https://doi.org/10.7554/eLife.11945.021
Figure 7—figure supplement 1
Dimensionality reduction of LFP predictions from attractor network model of competition via mutual inhibition.

(A) Averaged evoked LFP response from the model. (B) Model-derived PC1 and PC2, obtained via similar dimensionality reduction as applied to LFP and MEG data in main text. (C) PC1 captures variation in final attractor state, but also captures variation in rise time of model latency (see ‘Supplementary Details of Network Modelling’ for explanation). As such, PC1 captures the rate at which model reaches an attractor state, and is analogous to a PC2 in data. It is used for regression in Figure 7C.

https://doi.org/10.7554/eLife.11945.022
Author response image 1
Same analysis as in Figure 5A, having first performed a median split for response-selectivity.

Both neurons with high response selectivity (left panel, n=62 DLPFC units) and neurons with low chosen value selectivity (right panel, n= 62 DLPFC units) show the effect found in Figure 5A.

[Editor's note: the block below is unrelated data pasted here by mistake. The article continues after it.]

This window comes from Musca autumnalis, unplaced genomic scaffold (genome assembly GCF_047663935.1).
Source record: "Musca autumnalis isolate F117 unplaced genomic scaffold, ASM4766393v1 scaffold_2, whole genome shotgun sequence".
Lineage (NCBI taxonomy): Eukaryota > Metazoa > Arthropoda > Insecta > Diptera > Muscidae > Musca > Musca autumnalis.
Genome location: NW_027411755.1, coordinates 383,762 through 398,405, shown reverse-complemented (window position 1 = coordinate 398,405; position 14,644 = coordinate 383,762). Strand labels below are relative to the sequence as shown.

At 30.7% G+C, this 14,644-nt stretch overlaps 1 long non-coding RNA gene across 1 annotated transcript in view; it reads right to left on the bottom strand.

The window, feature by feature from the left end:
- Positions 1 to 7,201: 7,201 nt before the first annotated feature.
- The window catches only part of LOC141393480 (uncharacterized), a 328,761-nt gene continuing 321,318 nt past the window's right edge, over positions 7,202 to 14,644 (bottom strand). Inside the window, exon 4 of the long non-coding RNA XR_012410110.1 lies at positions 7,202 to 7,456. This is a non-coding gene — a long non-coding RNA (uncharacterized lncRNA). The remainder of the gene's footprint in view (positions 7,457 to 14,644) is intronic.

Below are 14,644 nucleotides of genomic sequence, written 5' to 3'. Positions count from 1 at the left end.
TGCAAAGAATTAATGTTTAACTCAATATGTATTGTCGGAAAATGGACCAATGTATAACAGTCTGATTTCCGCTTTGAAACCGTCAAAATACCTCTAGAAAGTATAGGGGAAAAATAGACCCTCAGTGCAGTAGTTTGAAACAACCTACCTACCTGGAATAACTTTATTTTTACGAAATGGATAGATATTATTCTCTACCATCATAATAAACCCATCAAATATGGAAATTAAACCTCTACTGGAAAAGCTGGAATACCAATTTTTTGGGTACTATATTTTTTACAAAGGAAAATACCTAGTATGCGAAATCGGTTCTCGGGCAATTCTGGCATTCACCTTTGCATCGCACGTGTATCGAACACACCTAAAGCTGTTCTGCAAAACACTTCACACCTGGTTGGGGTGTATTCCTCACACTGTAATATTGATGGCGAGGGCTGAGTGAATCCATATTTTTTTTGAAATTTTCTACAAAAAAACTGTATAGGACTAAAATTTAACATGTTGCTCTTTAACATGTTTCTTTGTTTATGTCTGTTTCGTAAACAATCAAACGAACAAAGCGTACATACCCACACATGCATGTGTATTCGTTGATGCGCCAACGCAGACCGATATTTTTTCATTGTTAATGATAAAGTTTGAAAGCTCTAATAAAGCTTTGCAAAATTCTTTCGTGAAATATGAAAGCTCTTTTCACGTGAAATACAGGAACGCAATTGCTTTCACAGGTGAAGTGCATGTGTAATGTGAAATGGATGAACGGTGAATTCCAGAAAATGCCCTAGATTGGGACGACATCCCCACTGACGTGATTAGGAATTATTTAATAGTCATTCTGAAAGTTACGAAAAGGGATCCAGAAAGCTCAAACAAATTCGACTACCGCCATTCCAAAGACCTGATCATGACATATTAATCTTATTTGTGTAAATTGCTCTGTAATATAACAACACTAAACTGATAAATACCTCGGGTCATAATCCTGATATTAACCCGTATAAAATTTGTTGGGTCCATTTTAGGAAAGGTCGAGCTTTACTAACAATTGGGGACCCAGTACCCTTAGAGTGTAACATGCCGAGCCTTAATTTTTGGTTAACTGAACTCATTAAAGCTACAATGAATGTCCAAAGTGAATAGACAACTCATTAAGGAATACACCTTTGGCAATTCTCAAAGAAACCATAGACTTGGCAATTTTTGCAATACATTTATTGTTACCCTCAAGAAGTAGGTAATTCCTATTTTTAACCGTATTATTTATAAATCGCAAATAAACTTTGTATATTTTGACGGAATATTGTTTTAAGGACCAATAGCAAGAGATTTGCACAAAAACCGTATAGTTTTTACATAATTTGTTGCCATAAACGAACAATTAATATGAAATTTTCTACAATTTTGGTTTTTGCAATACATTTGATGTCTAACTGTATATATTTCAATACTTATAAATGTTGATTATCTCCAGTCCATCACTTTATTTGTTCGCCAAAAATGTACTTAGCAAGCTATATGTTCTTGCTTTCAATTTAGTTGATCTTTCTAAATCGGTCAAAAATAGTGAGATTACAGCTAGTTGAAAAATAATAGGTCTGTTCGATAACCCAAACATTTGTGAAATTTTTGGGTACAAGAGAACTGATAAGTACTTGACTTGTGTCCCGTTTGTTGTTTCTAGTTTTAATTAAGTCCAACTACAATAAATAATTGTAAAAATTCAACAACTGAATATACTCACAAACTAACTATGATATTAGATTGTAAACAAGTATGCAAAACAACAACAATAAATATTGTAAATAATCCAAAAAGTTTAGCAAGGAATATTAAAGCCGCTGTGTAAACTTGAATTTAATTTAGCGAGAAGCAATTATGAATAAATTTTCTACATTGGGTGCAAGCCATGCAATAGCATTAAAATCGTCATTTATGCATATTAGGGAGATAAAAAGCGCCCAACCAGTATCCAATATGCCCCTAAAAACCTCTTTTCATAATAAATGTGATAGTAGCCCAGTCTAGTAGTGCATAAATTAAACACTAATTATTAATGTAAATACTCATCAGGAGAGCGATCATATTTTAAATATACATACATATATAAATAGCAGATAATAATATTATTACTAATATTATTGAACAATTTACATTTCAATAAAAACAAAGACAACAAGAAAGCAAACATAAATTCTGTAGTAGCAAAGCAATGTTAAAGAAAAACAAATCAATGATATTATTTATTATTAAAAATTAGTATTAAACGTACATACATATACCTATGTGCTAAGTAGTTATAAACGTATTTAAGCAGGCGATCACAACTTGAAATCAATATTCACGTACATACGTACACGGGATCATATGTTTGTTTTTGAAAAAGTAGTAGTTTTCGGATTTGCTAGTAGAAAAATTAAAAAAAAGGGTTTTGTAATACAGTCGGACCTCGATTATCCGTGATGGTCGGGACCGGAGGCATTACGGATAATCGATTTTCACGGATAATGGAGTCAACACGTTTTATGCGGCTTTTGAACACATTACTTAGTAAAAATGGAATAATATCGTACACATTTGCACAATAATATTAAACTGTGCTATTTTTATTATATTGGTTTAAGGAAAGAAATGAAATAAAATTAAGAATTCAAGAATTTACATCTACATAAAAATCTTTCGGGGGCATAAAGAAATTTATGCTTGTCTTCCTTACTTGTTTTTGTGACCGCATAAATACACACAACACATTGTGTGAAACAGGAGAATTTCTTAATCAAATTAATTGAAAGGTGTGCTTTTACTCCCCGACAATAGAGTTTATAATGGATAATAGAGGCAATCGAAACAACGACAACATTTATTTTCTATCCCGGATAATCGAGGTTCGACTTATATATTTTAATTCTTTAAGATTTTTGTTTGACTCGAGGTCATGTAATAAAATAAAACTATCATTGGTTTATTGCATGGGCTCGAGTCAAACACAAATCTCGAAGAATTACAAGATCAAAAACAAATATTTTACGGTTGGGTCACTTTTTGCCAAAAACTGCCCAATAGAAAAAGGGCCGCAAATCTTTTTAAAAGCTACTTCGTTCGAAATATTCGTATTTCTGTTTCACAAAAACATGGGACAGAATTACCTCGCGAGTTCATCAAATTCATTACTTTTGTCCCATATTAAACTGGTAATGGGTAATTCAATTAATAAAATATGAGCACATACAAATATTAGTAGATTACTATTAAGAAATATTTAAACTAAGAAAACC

https://doi.org/10.7554/eLife.11945.024
Author response image 2
Chosen value Z-statistics for individual electrodes across the 40 recording sessions used to create Figure 1D and Figure 1—figure supplement 3.

Each dashed line reflects the beginning of a new recording session.

https://doi.org/10.7554/eLife.11945.025
Author response image 3
The same analysis as in main Figure 5, repeated with ACC firing being the dependent variable (left) and OFC firing being the dependent variable (right).
https://doi.org/10.7554/eLife.11945.026

Additional files

Supplementary file 1

List of coregressors used when estimating contribution of LFP-derived PC2 to unit activity.

https://doi.org/10.7554/eLife.11945.023